Arts + Culture
ART X Lagos founder and director with BOJ, Odunsi The Engine and Amaarae at the ART X Live! event. Photo courtesy of ART X Lagos.

Here's What Went Down at the Third Edition of ART X Lagos

We revisit what made West Africa's premier international art fair the place to be in November.

The third edition of ART X Lagos was a meaningful celebration of African art. Held one more at The Civic Centre in Victoria Island, it attracted thousands of guests from all over the African continent and the world. The three-day event kicked off typically, with an elaborate VIP preview evening full of African royalty, dignitaries, people of public interest and art enthusiasts in attendance.

There was a great amount of care taken to enhance the experience with a Tuareg-inspired VIP room designed by Alara Lagos, another Nigerian trailblazer in the realm of African arts and culture. The room, which would later host artist talks, was filled with intricately decorated chests, drapery and furniture that resembled a North African sultan's palace, complete with a 10-foot poster of the nomadic herdsmen in their typical setting: on camels, riding through the desert with no signs of life around. The alluring and mystical nature of the Tuareg lifestyle was realized and contrasted by cocktails, champagne, high fashion tastes, and guests from a wide range of fields who all congregated for this enhanced ART X Lagos experience.


Photo courtesy of ART X Lagos.

Photo courtesy of ART X Lagos.

The art fair followed suit in terms of range and the eclectic nature of the weekend. Ben Enwonwu's Tutuwhich was recently auctioned for $1.2 million, making it the most expensive piece of contemporary African art to be sold at auction—was a highlight of the fair. Yinka Shonibare MBE was this year's 2018 ART X Lagos keynote artist, who gave a talk and curated works, selecting an array of mixed media sculptures, video and books for viewing. During his talk, he provided his take on art-related matters relating to Nigeria and his practice, which are inseparable in the context of his artistry. He also announced that he would be opening a creative living, working and public space in Lekki.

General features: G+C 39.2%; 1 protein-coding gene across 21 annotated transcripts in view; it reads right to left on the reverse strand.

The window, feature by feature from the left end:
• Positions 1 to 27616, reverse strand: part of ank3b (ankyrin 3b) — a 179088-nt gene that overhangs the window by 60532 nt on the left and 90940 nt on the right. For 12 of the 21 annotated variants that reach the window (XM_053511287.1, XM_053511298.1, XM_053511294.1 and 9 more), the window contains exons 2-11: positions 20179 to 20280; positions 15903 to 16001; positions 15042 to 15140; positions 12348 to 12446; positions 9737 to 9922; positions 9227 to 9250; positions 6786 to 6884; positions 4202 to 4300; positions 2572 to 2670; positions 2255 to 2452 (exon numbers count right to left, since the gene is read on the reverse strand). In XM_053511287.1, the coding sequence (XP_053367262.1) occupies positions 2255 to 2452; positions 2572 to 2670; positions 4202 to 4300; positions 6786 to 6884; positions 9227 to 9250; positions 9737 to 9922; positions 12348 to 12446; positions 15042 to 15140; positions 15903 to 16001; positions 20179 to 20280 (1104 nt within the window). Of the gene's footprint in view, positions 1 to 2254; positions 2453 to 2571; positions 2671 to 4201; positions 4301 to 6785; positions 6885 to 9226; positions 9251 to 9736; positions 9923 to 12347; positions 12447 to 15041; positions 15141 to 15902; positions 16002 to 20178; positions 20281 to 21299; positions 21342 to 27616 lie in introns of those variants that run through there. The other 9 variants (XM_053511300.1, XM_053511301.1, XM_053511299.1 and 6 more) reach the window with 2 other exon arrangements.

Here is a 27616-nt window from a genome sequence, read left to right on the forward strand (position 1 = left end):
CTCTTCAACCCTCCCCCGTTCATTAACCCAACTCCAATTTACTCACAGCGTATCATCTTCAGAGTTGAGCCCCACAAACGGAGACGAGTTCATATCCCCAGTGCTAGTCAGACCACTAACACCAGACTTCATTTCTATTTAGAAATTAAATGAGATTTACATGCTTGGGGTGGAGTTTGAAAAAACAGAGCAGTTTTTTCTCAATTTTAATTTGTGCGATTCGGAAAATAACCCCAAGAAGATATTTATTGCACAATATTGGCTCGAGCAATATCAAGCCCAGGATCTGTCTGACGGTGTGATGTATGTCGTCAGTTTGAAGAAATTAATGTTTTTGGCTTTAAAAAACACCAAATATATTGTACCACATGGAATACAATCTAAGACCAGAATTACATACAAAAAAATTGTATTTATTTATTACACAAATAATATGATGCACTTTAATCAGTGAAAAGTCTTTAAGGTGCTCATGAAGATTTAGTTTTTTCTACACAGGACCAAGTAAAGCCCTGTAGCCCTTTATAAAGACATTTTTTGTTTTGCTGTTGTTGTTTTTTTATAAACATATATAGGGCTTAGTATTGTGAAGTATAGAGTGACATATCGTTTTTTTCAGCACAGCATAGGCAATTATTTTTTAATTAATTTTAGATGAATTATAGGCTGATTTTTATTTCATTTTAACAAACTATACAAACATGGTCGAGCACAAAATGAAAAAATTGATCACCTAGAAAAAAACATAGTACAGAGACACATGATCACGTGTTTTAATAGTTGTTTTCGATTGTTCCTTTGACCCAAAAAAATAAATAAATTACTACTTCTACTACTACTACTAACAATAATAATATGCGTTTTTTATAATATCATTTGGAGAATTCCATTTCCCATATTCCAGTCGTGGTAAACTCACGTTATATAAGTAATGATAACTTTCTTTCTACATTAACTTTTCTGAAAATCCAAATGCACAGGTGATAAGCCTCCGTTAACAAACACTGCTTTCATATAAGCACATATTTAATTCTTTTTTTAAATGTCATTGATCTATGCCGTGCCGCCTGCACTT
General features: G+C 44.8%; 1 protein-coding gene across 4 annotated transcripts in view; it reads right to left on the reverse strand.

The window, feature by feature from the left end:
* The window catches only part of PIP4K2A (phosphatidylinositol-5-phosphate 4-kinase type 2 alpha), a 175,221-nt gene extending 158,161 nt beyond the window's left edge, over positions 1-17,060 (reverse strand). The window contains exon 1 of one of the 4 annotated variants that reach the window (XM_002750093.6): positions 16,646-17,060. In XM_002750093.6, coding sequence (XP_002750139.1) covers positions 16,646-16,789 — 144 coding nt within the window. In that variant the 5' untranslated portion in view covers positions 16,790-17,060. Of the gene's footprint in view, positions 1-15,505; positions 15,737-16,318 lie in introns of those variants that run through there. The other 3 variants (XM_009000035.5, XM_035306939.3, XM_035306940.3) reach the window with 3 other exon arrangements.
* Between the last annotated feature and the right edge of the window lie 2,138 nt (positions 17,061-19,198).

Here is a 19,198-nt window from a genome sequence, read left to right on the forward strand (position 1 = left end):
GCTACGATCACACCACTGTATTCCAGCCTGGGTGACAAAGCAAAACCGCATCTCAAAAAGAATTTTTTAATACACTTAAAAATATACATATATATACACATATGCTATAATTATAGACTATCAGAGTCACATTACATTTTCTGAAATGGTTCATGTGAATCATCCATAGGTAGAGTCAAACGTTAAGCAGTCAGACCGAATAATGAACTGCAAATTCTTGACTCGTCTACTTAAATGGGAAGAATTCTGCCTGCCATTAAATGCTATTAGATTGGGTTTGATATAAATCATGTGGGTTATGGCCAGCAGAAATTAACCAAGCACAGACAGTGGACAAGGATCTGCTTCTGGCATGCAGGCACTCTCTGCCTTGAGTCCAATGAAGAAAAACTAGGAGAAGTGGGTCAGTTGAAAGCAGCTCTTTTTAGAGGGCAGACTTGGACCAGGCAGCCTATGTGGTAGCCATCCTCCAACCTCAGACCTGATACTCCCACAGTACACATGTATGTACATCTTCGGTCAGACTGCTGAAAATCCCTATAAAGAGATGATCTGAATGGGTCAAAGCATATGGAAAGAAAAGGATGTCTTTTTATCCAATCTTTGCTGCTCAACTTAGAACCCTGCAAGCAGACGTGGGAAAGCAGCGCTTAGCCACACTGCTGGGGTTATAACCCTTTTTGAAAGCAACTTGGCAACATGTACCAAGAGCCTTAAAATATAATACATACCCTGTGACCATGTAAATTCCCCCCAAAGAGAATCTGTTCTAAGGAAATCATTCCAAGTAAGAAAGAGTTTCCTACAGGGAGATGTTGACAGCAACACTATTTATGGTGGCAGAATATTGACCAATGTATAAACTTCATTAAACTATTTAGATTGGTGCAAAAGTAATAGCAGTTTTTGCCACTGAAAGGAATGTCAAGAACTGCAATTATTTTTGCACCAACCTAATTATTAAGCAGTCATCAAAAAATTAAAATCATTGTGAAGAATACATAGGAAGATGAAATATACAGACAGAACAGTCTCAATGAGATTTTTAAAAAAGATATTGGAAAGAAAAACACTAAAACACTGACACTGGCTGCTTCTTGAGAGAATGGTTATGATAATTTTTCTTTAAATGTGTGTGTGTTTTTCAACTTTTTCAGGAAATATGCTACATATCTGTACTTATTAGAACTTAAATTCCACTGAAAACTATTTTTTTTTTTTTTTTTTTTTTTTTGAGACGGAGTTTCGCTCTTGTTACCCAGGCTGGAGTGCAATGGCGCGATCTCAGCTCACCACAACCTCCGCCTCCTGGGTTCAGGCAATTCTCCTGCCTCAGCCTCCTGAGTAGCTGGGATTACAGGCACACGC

"This being our third edition, the turnout was hugely exciting for us because we brought more Pan-African diversity to Lagos and Nigeria than ever before. What we saw was Lagos attract the best of its city, the continent and even visitors from all over the world," Tokini Peterside, founder and director of ART X Lagos, says.

Yinka Shonibare MBE. Photo courtesy of ART X Lagos.

Photo courtesy of ART X Lagos.

The ART X Live! event went down at the end of day two of the fair. The program was truly a celebration of African youth while fusing the old and the new. Odunsi The Engine was tapped to be the creative director of the shindig by Lanre Masha of Trace TV. The audio visual experience was lively with performances by Boj, Amaarae hailing from Ghana and Teni the Entertainer—who closed the show with her typical part-freestyle, part-rehearsed performance—where she used interludes to talk about millennial takes on life, as well as promoting Nigerian unity. A Yoruba performer using an Igbo call and response to greet the crowd, welcoming and acknowledging the different tribes of Nigerians that could have been in attendance before ending with the words, "We are all one Nigeria."

Joiné aka BaiLikeDubai opened up the night and DJ Aye! ended the musical festivities with an eclectic set of old Nigerian hits, contemporary afro soul and afrobeats, hip-hop, R&B; and house music. Guests were dripping with sweat as they danced the night away typical Lagos fashion—by doing the most. The ART X Lagos team and even the guests invaded the stage—a sight to see. There was also visual art by artists Chukwuka Nwobi, Fadekemi Ogunsanya and Tomisin Akinwunmi where their work centered around the theme of "Old Nollywood." Photographer Stephen Tayo was on ground, taking portraits of guests against a backdrop designed by Nwobi.

Photo courtesy of ART X Lagos.

Photo courtesy of ART X Lagos.

By day three of the fair, red dots (signifying an item has been sold) scattered across the exhibition space. Nigerian painter and sculptor Gerald Chukwuma of Accra's Gallery 1957 sold an impressive 12-foot installation to the Nigerian Stock Exchange. "Gerald Chuckwuma and Gallery 1957's situation is emblematic of what ArtX Lagos is and what we stand for, which is this idea of collaboration across the continent to celebrate African excellence," Peterside adds. "The situation of Gerald—working with a Ghanaian gallery and a British gallerist as an Igbo-Nigerian artist selling in Lagos—just shows the extent to which this is an all-embracing platform."

And she is right in saying so. There have been rave reviews from the exhibiting galleries, some of which are first-time participants and other galleries that have been around right from the very beginning. "All our galleries were very excited about the response to the work that they brought and the new connections made," Peterside sayd. "For example, one of our new galleries from Ethiopia completely sold out the work they brought to the fair. And we had another gallery from Spain that brought work by Aboudia, Evans Mbugua and Sadikou Oukpedjo that did very well at the fair as well—and these are just two [galleries] to name about the sales made and connections they forged."